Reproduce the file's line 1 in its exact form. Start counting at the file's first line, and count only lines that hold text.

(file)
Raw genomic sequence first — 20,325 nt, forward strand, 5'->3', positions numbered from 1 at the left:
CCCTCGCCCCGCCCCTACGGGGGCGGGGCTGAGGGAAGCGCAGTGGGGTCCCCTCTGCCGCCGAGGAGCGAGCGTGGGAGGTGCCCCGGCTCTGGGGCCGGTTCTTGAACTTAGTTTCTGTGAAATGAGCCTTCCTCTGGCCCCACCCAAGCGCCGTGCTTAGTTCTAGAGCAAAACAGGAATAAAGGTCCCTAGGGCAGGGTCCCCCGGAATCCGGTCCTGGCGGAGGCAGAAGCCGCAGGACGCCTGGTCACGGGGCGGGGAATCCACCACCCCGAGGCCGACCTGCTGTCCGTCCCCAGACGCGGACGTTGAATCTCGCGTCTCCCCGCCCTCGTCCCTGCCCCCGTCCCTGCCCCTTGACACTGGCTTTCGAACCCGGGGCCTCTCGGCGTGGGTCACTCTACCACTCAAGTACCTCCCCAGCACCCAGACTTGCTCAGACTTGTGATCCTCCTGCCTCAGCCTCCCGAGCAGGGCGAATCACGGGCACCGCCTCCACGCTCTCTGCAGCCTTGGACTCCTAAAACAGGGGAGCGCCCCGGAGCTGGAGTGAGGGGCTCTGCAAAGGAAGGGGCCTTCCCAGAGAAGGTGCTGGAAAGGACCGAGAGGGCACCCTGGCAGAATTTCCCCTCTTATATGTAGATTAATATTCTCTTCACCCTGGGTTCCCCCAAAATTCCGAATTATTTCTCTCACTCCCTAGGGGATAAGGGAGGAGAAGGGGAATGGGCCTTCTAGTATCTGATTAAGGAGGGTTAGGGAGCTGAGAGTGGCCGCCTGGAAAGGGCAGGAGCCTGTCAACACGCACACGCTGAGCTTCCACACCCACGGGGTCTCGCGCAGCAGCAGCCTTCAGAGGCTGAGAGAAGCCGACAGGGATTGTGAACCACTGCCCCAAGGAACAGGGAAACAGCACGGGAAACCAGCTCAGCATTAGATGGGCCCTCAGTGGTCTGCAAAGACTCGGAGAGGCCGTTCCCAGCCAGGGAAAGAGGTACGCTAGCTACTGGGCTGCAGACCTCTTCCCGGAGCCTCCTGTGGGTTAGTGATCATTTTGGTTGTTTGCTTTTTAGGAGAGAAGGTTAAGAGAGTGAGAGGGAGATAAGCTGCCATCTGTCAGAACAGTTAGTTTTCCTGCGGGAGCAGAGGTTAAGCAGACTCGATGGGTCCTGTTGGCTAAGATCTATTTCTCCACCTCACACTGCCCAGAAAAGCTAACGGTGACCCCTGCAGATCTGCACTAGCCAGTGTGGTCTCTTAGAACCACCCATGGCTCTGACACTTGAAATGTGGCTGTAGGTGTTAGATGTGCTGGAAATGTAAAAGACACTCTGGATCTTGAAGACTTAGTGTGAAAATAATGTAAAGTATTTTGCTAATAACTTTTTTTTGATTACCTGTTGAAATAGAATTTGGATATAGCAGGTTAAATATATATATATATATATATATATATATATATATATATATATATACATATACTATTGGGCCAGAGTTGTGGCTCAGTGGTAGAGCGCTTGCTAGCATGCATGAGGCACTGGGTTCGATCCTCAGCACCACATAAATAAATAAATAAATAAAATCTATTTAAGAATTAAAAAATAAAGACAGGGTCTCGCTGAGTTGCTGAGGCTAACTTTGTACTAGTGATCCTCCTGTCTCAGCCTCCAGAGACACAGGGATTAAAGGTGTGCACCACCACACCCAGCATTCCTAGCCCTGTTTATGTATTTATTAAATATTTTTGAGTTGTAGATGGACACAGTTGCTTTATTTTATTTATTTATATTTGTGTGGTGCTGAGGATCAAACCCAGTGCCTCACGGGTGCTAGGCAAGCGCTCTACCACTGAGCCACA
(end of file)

Raw genomic sequence first — 20,325 nt, forward strand, 5'->3', positions numbered from 1 at the left: